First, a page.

There’s always an adjustment for high school students venturing to college for the first time. During a pandemic, there will be even more to worry about for Johnathan Smith and Jackson Tumbarello, who are heading to Winston-Salem State on football scholarships.

The two Mount Airy High School graduates will report to WSSU as part of the freshman class on Aug. 7.

In a normal summer the two would have reported with the football team earlier, but the season is postponed until spring.

“It’s a little strange not having sports in my life right now,” said Tumbarello, a kicker and punter who also played soccer, wrestled and ran track for Mount Airy. “I’m just trying to stay busy, trying to work out, and I’m doing a lot of yard work.”

Elkin Mount Airy football

Kicker Jackson Tumbarello will help WSSU's kicking game.

Smith, a back who ran for more than 5,000 yards and scored 90 touchdowns in his career, doesn’t quite know what to expect in college but can’t wait to experience it.

“It will be rather strange not practicing or playing games," Smith said. "It’s going to be different, but the good thing is I can focus on my schoolwork and I can adjust to being in college for the first time.”

Focus on school work

The lack of football will be a chance for both to get acclimated to college.

“It’s just going to be different because you live 18 years of your life in one place, and now it changes,” Tumbarello said. “Now you are off on your own and you are playing a sport so you have to work around that but it will be interesting.”

Once school is back in session, with the remainder of WSSU students arriving Aug. 17, the football team could go through some practices. Limited workouts are likely in the weight room for Coach Robert Massey’s team.

The two are part of a 12-player recruiting class from North Carolina; junior-college transfer running back Drake Bolus of Gray, Ga., won't be coming. 

Both should help the program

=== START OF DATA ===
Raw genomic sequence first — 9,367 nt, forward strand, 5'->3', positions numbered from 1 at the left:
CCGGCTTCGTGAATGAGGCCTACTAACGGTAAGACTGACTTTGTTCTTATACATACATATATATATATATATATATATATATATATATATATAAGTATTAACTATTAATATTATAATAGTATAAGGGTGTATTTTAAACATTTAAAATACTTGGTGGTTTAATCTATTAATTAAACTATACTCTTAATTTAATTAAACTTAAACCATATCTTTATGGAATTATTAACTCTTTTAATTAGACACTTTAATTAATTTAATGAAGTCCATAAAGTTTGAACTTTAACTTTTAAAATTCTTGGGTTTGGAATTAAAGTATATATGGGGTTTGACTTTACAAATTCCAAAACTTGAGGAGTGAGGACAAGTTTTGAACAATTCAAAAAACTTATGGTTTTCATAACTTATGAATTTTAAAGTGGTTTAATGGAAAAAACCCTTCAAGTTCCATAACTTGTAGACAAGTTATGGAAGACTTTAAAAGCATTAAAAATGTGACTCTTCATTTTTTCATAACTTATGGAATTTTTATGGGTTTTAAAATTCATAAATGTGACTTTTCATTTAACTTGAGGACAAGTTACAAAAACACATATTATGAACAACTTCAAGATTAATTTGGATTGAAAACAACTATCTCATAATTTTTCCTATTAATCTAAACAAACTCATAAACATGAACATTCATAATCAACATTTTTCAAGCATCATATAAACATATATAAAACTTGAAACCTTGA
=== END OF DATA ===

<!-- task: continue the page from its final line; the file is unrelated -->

Smith will try to make an impact in moving from a Class 1-A high school program to NCAA Division II.

“I want to work with my speed and agility when it comes to football," Smith said. "And then in the classroom, I want to have a high GPA when we start football in the spring.”

Tumbarello and Smith will likely get legitimate shots this spring to play since the Rams need a kicker and a punter. Quarterback Dominique Graves has handled punting duties the last two seasons. Also, the top three running backs for the Rams all exhausted their eligibility last season.

Tumbarello admits that “life has been boring” since mid-March when the pandemic caused the shutdown of his senior year.

BishopSoc

Mount Airy's Jackson Tumbarello, left, played soccer, football, wrestled and ran track during his high-school career.

“I’m used to playing some sport and I’ve been that way since I was about 4 years old and started playing soccer,” Tumbarello said. “So now it’s kind of sitting around for five months, and I’m really looking forward to doing something. Then our football season got postponed (at WSSU) and that kind of sucked, so now we just have to wait.”

When they're back, Smith said, he'll play it smart.

“I’m just going to social distance myself as best I can and not go out as much because I really want to have a season in the spring,” Smith said. “I feel like it will be hard to adjust because we can’t just go out and do whatever we want because of what’s going on.”

'A life lesson'

Coach J.K. Adkins of Mount Airy says he feels bad for the duo missing football this fall. 

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Running back Johnathan Smith rushed for more than 5,000 yards and scored 90 touchdowns in his career at Mount Airy.

“I don’t know if they would have been redshirted or whatever, but it’s tough on them that they can’t experience it this fall," Adkins said.

Several of Adkins’ former players who are in college have returned to work out during the summers, and that's another element missed for Smith and Tumbarello, Adkins said.

“Unfortunately with this pandemic, there are lot of things kids can’t do right now,” Adkins said.

“This is a life lesson for not only those two but for everybody,” he added. “But Johnathan and Jackson are smart kids and Winston-Salem State is getting two guys who will work hard and want to succeed. I just wish it could be normal for them heading into that first semester of college.”

jdell@wsjournal.com

(336) 727-4081

@johndellWSJ

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